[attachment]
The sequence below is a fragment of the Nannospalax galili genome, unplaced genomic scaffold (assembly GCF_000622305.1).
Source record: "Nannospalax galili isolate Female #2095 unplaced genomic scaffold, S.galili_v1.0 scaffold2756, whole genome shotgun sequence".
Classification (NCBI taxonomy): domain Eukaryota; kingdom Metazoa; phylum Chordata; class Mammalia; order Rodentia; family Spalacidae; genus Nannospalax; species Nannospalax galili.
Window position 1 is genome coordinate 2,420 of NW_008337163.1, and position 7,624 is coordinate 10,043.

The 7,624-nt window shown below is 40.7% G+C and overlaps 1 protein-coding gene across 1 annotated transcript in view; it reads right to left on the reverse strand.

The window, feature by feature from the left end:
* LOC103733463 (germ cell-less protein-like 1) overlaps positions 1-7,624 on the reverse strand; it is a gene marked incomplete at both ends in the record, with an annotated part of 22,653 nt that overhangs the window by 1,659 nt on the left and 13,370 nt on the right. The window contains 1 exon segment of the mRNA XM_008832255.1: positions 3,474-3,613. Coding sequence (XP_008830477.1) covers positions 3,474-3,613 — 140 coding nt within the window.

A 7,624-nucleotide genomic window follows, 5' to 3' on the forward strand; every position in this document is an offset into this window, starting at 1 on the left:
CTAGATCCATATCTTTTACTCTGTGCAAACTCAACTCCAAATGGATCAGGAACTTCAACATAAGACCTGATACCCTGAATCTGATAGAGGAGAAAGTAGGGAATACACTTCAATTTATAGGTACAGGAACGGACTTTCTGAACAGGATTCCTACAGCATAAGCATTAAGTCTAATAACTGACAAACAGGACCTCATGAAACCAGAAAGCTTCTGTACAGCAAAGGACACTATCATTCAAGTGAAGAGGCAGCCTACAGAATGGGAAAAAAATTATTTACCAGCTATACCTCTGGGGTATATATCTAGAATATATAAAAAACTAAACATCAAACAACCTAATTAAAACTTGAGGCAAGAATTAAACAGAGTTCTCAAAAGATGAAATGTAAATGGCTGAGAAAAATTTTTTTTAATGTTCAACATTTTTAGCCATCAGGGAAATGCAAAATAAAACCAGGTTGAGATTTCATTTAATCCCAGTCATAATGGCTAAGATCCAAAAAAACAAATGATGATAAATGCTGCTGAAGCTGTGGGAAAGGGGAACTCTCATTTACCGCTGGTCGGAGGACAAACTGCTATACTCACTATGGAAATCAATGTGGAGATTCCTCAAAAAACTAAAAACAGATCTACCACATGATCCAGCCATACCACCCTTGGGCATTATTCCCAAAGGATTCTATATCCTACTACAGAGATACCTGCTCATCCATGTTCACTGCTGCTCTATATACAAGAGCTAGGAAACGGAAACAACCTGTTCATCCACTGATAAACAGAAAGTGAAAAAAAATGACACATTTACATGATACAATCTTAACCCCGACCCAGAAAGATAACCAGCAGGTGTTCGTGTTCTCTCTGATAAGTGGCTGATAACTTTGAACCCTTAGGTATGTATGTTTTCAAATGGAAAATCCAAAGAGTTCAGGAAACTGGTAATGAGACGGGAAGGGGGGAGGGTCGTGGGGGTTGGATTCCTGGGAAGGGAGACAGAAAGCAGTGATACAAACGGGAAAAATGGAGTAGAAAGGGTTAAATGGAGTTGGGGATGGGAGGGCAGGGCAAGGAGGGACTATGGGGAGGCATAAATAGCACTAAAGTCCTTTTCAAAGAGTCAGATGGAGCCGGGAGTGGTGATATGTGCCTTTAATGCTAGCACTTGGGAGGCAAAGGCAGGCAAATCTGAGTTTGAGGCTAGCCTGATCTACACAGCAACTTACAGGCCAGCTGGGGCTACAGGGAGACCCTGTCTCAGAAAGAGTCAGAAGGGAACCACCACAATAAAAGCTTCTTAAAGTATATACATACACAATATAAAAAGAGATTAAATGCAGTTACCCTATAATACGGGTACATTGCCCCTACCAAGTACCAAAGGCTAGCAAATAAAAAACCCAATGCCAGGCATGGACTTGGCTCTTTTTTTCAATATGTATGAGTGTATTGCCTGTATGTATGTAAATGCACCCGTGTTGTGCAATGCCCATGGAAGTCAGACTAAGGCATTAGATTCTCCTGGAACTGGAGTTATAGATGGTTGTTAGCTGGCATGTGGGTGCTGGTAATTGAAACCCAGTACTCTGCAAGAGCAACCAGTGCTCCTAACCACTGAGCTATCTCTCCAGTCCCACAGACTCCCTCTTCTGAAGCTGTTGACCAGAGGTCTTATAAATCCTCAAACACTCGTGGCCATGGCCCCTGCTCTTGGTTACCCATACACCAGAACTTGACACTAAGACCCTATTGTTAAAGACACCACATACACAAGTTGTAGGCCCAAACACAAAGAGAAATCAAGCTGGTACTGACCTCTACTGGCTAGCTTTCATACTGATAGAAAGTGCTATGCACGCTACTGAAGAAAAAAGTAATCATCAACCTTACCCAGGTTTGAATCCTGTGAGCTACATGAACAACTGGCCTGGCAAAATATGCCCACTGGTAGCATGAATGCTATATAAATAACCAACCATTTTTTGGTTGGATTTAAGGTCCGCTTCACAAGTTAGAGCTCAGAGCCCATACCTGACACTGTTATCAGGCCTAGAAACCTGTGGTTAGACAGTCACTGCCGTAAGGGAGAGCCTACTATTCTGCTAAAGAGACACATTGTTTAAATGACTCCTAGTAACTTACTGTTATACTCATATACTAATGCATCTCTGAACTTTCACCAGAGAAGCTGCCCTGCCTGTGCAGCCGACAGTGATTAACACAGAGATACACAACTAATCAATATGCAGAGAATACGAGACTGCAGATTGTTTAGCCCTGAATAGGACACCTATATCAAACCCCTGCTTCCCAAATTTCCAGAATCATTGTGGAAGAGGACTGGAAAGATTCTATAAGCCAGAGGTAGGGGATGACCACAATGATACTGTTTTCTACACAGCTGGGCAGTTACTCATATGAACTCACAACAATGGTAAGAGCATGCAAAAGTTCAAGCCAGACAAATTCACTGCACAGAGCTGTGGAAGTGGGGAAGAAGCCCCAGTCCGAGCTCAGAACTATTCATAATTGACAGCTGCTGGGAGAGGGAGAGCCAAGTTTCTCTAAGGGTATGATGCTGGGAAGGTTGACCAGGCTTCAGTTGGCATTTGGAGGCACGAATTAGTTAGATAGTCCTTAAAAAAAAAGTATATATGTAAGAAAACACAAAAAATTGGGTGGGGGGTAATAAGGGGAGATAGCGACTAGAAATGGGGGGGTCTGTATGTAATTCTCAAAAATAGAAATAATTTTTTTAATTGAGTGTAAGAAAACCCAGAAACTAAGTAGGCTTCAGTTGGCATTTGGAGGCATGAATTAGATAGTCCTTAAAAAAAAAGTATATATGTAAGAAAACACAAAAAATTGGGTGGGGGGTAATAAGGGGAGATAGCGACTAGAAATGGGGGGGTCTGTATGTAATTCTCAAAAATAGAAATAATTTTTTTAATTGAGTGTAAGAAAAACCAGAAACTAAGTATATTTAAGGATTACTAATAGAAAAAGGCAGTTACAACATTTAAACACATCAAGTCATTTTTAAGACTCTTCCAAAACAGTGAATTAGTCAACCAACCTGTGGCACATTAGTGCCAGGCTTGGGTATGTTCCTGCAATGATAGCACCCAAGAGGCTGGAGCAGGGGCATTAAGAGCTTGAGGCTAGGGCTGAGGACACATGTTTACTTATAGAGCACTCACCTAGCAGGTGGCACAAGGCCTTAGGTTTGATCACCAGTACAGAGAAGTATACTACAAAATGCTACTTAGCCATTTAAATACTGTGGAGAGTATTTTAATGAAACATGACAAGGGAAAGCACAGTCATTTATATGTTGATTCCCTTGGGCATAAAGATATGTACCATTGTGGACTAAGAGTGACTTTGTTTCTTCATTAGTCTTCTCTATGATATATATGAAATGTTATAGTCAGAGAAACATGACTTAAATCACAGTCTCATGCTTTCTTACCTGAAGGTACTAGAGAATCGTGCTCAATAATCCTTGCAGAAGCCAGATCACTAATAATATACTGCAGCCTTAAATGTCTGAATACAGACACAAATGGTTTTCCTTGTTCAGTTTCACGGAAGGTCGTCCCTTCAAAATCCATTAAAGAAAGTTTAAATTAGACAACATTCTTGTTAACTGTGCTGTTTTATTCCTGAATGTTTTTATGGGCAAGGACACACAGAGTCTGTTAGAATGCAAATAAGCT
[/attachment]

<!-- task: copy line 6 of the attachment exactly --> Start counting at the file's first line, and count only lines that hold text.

The window, feature by feature from the left end: